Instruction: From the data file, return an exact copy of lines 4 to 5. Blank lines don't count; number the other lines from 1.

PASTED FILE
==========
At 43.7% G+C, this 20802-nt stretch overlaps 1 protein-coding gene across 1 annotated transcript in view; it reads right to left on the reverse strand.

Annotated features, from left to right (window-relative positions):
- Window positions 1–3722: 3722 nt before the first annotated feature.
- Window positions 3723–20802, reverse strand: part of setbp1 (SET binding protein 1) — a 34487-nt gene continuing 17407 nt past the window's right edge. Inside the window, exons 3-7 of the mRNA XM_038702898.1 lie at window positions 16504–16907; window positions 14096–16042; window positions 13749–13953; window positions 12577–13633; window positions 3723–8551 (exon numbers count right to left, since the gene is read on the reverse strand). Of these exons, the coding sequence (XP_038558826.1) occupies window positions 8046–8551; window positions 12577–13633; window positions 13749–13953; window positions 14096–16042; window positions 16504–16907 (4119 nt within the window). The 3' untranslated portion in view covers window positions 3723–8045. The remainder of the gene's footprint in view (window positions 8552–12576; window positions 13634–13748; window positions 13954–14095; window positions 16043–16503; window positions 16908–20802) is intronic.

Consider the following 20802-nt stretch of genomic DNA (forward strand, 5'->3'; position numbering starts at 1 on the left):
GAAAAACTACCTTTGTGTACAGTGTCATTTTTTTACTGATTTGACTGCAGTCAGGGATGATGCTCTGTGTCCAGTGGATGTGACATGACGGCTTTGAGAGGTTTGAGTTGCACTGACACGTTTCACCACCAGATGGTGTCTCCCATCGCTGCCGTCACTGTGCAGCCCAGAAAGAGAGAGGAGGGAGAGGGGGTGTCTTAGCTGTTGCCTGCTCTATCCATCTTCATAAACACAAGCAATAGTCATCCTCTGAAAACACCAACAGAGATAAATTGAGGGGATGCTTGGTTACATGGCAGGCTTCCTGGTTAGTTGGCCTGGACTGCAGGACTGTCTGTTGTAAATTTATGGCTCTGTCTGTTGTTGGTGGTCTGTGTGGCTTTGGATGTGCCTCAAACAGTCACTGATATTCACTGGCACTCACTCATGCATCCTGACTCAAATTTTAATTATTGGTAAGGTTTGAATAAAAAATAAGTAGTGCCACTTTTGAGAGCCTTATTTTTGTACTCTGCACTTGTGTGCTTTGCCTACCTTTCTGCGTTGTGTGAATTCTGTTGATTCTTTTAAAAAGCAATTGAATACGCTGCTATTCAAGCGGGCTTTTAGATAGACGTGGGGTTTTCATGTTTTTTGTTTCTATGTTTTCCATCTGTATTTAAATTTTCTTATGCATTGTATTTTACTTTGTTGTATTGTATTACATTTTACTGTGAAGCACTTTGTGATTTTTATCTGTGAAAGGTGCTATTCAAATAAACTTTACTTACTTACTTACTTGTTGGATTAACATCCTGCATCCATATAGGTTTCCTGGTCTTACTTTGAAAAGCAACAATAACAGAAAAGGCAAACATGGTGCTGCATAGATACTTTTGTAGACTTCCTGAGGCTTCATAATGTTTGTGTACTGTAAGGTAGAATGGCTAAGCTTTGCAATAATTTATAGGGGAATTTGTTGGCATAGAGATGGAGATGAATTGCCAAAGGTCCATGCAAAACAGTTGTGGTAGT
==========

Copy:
- Window positions 3723–20802, reverse strand: part of setbp1 (SET binding protein 1) — a 34487-nt gene continuing 17407 nt past the window's right edge. Inside the window, exons 3-7 of the mRNA XM_038702898.1 lie at window positions 16504–16907; window positions 14096–16042; window positions 13749–13953; window positions 12577–13633; window positions 3723–8551 (exon numbers count right to left, since the gene is read on the reverse strand). Of these exons, the coding sequence (XP_038558826.1) occupies window positions 8046–8551; window positions 12577–13633; window positions 13749–13953; window positions 14096–16042; window positions 16504–16907 (4119 nt within the window). The 3' untranslated portion in view covers window positions 3723–8045. The remainder of the gene's footprint in view (window positions 8552–12576; window positions 13634–13748; window positions 13954–14095; window positions 16043–16503; window positions 16908–20802) is intronic.

Consider the following 20802-nt stretch of genomic DNA (forward strand, 5'->3'; position numbering starts at 1 on the left):